20. Outpouring of your emotions/sentiments, and in return, outpouring of sincere and touching bon voyages. Well expressed Azita jan. Hundreds of thousands of Iranians want to be able to be in your position, and will have the same anticipation. Jaye maro ham dar vatan khalikon. Safe trip and lots of joy and good foods.

  21. Azita jan you wrapped up every emotion and wish of every Iranian living away from home so beautifully. I wish I could go through your to-do list and experience it too. Your timing for your comeback couldn’t be better. Tehran in Spring is magic! I might be making a quick emergency trip next week for a few days, have to be back by 18th so will miss Norooz. My heart is already in pieces dreading the goodbyes. No place like home. From now on I’m sure you’ll planning regularly trips back.

  22. So happy and excited for you! I wish you could take me with you; I’m already jealous of the mulberry climbing and eating! Safe travels, Azita, but I hope you won’t be away for too long? I’m already missing you! 🙂

    • I know, I’m missing everything and everyone too already Angie. You guessed at this right away … remember when you asked if I was giving a hint? ha ha!

      • I can hear you think, that’s why! I knew you were going to Iran. That last photo gave it away! But 2 months is too long! You’ll stay in touch? Unless of course you’ll have too much fun, then you’ll forget us, then you’ll decide to stay…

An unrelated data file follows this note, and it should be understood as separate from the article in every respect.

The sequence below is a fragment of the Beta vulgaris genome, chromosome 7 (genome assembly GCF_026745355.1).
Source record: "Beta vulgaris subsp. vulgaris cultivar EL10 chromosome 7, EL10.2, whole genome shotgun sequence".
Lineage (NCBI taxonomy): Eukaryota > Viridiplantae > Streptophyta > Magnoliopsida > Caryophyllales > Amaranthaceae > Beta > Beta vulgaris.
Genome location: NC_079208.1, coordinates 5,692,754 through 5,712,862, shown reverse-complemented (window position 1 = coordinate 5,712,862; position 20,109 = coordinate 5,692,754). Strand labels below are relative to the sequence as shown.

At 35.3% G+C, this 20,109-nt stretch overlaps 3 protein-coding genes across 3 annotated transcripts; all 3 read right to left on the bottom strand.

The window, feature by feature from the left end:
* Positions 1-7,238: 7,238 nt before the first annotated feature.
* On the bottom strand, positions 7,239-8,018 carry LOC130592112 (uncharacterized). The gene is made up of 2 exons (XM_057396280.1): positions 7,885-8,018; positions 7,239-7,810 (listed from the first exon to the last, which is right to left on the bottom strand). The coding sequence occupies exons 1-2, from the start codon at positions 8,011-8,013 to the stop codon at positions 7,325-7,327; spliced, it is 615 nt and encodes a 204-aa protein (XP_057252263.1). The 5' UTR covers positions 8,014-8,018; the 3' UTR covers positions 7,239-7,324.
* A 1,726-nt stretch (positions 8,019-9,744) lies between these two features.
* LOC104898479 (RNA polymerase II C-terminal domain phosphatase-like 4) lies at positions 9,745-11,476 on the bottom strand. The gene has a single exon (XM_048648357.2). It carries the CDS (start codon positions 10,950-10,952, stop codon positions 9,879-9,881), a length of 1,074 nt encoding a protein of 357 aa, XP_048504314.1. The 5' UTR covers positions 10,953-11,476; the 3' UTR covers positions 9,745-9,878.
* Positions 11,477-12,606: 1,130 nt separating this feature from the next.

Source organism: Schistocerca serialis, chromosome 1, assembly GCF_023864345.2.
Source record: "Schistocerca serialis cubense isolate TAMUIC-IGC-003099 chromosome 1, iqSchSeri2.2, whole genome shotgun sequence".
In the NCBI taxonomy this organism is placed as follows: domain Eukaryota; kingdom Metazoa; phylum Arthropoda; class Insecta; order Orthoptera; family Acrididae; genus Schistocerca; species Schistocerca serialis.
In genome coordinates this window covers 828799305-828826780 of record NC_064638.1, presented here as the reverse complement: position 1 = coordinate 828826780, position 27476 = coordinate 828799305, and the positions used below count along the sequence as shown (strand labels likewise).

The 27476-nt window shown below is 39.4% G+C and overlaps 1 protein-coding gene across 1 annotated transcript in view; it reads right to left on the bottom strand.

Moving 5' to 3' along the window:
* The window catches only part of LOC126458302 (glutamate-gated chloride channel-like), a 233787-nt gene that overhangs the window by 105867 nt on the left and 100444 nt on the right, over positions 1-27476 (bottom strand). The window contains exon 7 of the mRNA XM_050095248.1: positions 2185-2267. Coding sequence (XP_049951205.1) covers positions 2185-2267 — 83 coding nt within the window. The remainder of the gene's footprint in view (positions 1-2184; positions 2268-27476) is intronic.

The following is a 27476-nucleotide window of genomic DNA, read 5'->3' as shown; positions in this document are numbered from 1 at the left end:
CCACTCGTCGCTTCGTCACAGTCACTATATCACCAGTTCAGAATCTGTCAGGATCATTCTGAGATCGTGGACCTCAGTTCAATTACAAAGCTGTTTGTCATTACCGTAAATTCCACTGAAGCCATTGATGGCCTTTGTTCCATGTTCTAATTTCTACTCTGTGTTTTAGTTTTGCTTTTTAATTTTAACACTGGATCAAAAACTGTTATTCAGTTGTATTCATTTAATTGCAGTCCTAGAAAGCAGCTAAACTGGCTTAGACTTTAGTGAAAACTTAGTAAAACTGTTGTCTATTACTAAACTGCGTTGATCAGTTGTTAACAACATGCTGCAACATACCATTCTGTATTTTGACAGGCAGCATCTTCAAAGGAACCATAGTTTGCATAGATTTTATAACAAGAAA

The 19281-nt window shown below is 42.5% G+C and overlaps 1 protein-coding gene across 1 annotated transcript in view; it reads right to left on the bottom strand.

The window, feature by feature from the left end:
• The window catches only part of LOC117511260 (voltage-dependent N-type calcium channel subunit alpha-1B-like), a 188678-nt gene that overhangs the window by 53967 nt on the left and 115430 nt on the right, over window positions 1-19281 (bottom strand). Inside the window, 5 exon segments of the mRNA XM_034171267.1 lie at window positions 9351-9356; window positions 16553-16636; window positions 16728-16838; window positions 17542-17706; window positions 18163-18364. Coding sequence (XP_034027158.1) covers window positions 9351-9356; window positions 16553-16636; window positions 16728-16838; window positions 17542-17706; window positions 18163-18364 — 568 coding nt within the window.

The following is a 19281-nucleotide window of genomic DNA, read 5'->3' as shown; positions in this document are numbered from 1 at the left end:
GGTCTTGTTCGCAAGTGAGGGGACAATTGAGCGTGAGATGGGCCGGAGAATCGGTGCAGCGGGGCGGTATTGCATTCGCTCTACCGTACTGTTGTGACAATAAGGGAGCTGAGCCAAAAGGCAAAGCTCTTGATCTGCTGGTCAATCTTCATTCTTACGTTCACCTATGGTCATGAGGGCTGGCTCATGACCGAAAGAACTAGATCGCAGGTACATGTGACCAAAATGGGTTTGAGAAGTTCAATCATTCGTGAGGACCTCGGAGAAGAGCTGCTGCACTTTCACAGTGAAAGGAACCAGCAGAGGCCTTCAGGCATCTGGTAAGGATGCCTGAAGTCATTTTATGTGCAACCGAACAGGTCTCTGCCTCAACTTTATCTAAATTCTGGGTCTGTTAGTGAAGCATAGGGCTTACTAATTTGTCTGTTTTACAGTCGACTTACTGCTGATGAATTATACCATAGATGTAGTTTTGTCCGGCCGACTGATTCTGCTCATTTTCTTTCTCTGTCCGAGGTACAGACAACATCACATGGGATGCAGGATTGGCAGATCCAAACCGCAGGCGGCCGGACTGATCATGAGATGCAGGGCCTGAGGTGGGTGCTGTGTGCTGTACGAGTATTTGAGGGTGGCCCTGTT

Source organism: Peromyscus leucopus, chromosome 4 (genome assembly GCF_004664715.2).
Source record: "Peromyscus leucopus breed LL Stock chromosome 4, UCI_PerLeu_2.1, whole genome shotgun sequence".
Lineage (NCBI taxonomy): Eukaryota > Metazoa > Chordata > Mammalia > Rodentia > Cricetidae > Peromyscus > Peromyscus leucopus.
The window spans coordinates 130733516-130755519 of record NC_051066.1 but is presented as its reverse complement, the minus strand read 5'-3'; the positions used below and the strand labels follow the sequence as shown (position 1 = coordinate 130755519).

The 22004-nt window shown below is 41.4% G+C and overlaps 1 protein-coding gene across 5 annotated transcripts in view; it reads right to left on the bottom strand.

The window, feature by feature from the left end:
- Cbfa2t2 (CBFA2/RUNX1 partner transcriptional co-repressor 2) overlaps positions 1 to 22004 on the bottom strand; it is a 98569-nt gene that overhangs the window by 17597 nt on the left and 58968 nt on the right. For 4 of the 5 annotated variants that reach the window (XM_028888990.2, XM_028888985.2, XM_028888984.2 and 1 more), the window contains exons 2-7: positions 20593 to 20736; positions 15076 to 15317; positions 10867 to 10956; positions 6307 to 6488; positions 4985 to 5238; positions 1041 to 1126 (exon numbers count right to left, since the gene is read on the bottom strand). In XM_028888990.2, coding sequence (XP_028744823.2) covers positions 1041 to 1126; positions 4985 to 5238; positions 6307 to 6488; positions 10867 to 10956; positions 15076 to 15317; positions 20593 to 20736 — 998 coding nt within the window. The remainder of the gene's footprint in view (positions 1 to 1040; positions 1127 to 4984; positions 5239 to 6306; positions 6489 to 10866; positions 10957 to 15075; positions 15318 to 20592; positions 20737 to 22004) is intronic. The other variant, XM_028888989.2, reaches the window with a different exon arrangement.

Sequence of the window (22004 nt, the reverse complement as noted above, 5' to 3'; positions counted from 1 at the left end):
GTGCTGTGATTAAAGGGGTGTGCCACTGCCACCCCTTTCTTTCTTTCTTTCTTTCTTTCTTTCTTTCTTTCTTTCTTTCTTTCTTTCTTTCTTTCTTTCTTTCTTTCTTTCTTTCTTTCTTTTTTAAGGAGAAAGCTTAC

• it’s tempting to think that I can go and just stay but the reality is … here is home too. A quandary! 😉 We’ll see!

      • I knew you knew but I tried to led you astray anyhow by being coy and ambivalent … ha ha. You’re far too clever for me! 😉

    • Spring is the best time. Ah Johnny, I hope it’ll be fun! It’s the land of caramelized onions so I shall remember you often 😉

  23. Afarin! In khabar-e khubi ast! There you go, making me want to break out my rusty Farsi… and go back to Iran too! I’m not sure when I’ll get to go visit again (and practice Farsi before I forget all that I’d learned), but I’m really looking forward to it.

    I understand how this journey brings up all those feelings for you – it must be really special to go back after all these years away. I hope you’ll get to enjoy all of the delights you had left behind and are expecting to finally experience again. You’ll probably find that many things are still the same (the breath-taking beauty, wonderful kindness, friendliness, and much more) and that, at the same time, so much has changed (for one thing, a much smaller proportion of Paykans in the streets!)… This is what I’ve found on my second trip there, which happened only three years after the first one (2001 and 2004), so I can only imagine how much more deeply you’ll experience this.

    I’m sending you my best wishes for a fulfilling journey, and am looking forward to reading what you’ll want to share about it.

    Safar bekheir, Azita jan!

    (P.S. I haven’t forgotten I’ve promised you a guest post. I’ll be working on it as soon as I have a chance. It’ll be a pleasure to share memories and pictures with you and your readers!)

    • Josiane jan, what a lovely comment. I relished reading it. I’ll think of you when I see a Peykan! Will have to take a picture of at least one of them, ha ha! I can’t wait to get there and I appreciate your best wishes.

      Mersi doosteh aziz and already excited (in advance) re what you’ll end up writing


    • Thank you and oh a mulberry tastes so so good, I do want you to taste some. If you’re ever in Kansas late spring early summer, I’ve heard they are easy and popular to find.

  24. Pingback: Growing Sabzeh (sprouting seeds) for Norooz or Easter | DIY | Fig & Quince